In part 2 of his licensing blog post, UKISUG Director Alan Bowling, looks at the history of SAP licensing, including different marketing terms and the importance of working with experts.
Now you have to have a bit of a history lesson to understand how some of the more well-publicised SAP licensing stories have evolved. In an earlier blog, I described the evolution of SAP – the very first licenses purchased were simply about users, because there was essentially just one product. Then SAP started to develop additional modules (e.g. HR or CRM) to the original offering, and also started to offer those as stand-alone products. So was born some “engine” related licensing in addition to users, now sometimes referred to as “packages”.
And then along came the Internet and MySAP.com, as SAP’s branded internet-ready enterprise solution, with a concept of “internet users”. This was a greyish area being introduced, so much so that one of the SAP Notes applied to systems as part of the routine patching rounds actually removed this user type from customer systems. At the same time, the definition of a user also started to change – so we had different levels of usage, with developer licences, full professional licenses, and limited professional licenses. The strange thing being that SAP defined a proportional ratio of limited versus professional licenses. This was meant to stop abuse of the “cheaper” licenses, but the reality was that every organisation was different with very differing levels of staffing and usage, requiring a degree of flexibility to be introduced into contracts.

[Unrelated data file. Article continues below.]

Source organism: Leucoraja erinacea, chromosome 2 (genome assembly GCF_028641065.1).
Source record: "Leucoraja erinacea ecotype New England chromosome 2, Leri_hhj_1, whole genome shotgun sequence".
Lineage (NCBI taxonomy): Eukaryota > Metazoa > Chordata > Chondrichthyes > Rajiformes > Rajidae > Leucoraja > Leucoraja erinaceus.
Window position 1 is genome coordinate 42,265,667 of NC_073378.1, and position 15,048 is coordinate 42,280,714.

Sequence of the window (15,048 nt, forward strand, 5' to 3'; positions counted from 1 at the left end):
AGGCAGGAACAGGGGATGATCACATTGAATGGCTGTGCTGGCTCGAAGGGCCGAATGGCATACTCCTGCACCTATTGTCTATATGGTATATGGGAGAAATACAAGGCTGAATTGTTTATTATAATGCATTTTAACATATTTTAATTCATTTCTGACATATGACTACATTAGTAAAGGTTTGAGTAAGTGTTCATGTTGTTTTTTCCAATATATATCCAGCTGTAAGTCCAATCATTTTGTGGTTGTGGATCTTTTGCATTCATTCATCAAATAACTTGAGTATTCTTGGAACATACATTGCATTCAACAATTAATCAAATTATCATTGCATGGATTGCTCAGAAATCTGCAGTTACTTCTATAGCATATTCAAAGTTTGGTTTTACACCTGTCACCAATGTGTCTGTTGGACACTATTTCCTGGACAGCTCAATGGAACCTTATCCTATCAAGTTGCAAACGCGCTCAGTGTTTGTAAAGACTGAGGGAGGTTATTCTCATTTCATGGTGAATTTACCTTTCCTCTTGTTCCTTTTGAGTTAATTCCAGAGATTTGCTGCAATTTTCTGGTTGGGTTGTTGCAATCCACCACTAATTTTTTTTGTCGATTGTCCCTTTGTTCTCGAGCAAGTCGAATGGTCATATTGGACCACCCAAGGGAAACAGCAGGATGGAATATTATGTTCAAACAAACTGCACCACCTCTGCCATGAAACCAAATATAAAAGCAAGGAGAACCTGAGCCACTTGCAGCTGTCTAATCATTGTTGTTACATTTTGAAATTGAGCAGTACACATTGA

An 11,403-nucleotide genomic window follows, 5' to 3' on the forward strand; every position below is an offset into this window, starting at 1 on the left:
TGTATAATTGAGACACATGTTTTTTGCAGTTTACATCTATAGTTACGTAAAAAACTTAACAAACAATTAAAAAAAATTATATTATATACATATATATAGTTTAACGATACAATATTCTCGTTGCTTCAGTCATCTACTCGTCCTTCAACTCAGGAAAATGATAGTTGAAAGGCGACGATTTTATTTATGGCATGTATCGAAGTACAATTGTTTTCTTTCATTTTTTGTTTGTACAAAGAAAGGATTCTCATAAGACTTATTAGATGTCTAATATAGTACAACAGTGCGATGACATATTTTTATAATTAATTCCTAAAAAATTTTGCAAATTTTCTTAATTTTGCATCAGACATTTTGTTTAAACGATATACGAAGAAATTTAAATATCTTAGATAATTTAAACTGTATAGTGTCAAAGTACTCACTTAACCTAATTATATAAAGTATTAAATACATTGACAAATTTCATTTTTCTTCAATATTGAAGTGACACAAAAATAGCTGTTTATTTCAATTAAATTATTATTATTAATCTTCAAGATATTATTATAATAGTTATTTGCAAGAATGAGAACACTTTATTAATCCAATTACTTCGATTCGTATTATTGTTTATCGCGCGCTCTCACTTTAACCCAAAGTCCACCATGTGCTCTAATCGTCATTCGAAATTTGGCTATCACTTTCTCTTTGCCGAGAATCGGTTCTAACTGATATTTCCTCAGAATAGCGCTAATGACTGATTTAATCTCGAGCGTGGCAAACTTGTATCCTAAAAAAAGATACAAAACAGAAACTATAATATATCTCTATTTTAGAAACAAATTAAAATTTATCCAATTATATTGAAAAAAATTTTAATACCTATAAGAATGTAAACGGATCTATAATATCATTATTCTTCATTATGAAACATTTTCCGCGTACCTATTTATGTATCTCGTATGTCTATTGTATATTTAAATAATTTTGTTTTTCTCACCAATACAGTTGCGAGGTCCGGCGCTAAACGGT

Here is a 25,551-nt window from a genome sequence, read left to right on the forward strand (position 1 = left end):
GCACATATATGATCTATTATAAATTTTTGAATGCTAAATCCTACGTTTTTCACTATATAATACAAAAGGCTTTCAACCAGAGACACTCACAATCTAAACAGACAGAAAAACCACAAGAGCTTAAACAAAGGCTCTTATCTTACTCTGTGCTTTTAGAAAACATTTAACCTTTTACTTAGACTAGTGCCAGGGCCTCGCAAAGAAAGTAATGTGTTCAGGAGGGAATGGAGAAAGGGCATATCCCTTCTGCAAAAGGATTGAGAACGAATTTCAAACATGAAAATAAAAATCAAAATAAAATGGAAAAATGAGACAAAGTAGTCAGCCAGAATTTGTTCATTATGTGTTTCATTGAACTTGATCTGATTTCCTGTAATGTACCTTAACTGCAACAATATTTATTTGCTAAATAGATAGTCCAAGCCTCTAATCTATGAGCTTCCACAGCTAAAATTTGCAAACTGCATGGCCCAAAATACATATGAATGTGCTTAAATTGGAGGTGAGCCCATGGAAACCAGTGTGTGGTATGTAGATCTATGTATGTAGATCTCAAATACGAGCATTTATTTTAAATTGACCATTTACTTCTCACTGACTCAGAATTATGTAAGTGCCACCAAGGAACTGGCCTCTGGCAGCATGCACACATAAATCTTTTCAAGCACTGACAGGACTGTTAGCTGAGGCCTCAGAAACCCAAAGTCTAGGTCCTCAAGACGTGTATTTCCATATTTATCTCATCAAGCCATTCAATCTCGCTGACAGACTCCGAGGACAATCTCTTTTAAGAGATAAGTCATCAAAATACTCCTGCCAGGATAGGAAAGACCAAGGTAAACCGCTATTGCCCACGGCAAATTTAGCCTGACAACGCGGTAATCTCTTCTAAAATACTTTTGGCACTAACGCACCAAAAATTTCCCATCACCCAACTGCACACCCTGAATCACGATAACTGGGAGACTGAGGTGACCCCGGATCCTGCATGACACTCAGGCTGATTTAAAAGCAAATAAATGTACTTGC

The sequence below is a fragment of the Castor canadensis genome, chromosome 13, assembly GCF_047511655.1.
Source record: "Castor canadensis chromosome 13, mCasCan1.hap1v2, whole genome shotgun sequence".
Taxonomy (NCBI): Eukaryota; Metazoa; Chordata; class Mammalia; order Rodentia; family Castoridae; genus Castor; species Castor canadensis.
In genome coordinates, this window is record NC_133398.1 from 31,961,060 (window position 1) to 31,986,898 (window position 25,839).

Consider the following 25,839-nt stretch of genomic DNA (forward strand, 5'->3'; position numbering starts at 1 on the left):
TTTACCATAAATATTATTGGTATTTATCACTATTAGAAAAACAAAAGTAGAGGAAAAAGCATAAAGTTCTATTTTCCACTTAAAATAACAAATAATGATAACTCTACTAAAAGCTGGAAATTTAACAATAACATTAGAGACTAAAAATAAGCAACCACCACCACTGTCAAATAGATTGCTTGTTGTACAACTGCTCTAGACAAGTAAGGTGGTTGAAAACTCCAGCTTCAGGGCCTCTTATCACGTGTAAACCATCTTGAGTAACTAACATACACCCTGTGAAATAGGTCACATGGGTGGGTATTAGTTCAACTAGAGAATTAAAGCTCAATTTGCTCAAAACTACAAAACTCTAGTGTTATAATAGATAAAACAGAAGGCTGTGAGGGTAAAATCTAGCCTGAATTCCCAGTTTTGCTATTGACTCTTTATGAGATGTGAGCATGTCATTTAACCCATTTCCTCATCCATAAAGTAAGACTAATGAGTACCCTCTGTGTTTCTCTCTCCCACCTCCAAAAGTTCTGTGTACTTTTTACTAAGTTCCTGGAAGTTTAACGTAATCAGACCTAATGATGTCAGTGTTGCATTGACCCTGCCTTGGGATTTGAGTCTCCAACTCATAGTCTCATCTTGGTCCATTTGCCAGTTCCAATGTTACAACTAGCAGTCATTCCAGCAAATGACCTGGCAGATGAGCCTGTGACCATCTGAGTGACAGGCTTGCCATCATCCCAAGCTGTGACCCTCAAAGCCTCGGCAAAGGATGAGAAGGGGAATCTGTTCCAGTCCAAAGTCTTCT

So, we ended up with a situation where we had user licenses and engine licenses…and you needed both to be able to play.
Making sense of licensing today
Today, the amount of detail has continued to mushroom as more and more “modules”, “products”, “solutions”, “packages”, and all the other paraphernalia of software marketing terms, have been introduced. For the UK – the current terms and conditions can be found here.
But this is only part of the deal because you also must have the SAP Software Usage Rights document; the current version runs to 78 pages and can be found here.
You may also find this handy 186 page document useful which defines the German market, but it explains more than the software usage rights document in that it also includes maintenance, and other licensing and contractual requirements. How much of the SAP product family you have purchased defines how much of that 186 pager is relevant to you. Then on top of this, you have cloud products. I’ll not go into loads of detail but suffice to say for cloud there isn’t just one agreement there are three, found here.
A further complication is that not all the SAP solutions are either directly measurable and/or do not have an inbuilt tool to monitor usage. Remember what I said in the previous blog.
In my opinion, the well-publicised SAP licensing stories are hardly surprising given how software usage has evolved. Following input from SUGEN, SAP is working towards a new licensing paradigm for the future that looks to improve licensing, especially in the era of IoT and connected systems. This has seen SAP introduce its Digital Access licensing model and more recently its Digital Access Adoption Program – there’s still certainly work to be done but the direction of travel is right and appropriate for the future.
My final thought on licensing applies to all. Whichever way you go it is complex, and can have massive consequences if you get it wrong (for all parties). My advice is to make sure you have access to experts (perhaps independent) who can critically review what you have got against what you need now and into the future.